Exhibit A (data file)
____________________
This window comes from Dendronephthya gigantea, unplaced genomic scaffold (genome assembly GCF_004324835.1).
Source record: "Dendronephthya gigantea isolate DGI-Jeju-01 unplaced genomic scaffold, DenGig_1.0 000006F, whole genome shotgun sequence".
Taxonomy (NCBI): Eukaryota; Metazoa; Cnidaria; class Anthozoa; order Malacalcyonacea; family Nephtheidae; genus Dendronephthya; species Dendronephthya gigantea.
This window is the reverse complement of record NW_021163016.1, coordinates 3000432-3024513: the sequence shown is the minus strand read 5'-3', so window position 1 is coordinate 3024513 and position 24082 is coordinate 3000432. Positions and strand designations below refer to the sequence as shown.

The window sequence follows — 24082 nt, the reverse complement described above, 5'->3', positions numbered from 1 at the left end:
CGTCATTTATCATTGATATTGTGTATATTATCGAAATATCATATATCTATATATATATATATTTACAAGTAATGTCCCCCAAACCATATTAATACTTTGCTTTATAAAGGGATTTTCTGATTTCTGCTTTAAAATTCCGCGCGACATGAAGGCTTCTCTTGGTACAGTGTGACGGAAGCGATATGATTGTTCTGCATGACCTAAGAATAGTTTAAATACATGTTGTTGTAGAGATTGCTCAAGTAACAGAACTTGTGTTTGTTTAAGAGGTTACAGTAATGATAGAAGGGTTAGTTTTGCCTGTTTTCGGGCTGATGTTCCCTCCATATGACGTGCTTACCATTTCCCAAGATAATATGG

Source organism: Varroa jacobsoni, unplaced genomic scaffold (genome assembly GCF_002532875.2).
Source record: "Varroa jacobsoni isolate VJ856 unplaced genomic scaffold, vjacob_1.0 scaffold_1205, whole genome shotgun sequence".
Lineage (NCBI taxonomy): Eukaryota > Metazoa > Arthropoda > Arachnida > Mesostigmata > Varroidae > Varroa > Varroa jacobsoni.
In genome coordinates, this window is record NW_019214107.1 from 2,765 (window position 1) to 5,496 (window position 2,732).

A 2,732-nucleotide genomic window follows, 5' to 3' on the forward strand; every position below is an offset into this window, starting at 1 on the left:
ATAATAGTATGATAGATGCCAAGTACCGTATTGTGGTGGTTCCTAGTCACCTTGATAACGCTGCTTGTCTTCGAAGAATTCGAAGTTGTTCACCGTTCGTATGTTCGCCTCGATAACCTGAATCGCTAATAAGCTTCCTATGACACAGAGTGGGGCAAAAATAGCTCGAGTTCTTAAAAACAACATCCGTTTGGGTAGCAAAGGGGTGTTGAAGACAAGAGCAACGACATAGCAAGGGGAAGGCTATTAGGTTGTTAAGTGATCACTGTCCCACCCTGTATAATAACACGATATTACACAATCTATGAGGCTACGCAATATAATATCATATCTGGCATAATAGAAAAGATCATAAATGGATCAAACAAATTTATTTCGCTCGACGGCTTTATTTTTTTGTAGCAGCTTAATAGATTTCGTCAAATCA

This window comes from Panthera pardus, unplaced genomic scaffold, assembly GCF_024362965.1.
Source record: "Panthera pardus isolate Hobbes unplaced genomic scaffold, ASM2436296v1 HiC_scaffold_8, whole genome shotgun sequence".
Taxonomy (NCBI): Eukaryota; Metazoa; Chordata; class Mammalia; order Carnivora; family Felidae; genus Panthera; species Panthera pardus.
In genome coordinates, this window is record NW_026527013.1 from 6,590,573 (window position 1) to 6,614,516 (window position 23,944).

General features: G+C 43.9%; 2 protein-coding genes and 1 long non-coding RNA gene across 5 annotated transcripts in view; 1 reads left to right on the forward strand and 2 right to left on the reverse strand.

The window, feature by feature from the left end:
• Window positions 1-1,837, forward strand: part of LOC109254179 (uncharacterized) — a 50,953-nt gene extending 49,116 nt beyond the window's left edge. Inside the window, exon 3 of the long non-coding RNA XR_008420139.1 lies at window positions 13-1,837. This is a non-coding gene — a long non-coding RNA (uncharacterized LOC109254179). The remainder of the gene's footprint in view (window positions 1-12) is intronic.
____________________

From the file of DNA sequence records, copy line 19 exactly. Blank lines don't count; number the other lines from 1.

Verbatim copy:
• Window positions 1-1,837, forward strand: part of LOC109254179 (uncharacterized) — a 50,953-nt gene extending 49,116 nt beyond the window's left edge. Inside the window, exon 3 of the long non-coding RNA XR_008420139.1 lies at window positions 13-1,837. This is a non-coding gene — a long non-coding RNA (uncharacterized LOC109254179). The remainder of the gene's footprint in view (window positions 1-12) is intronic.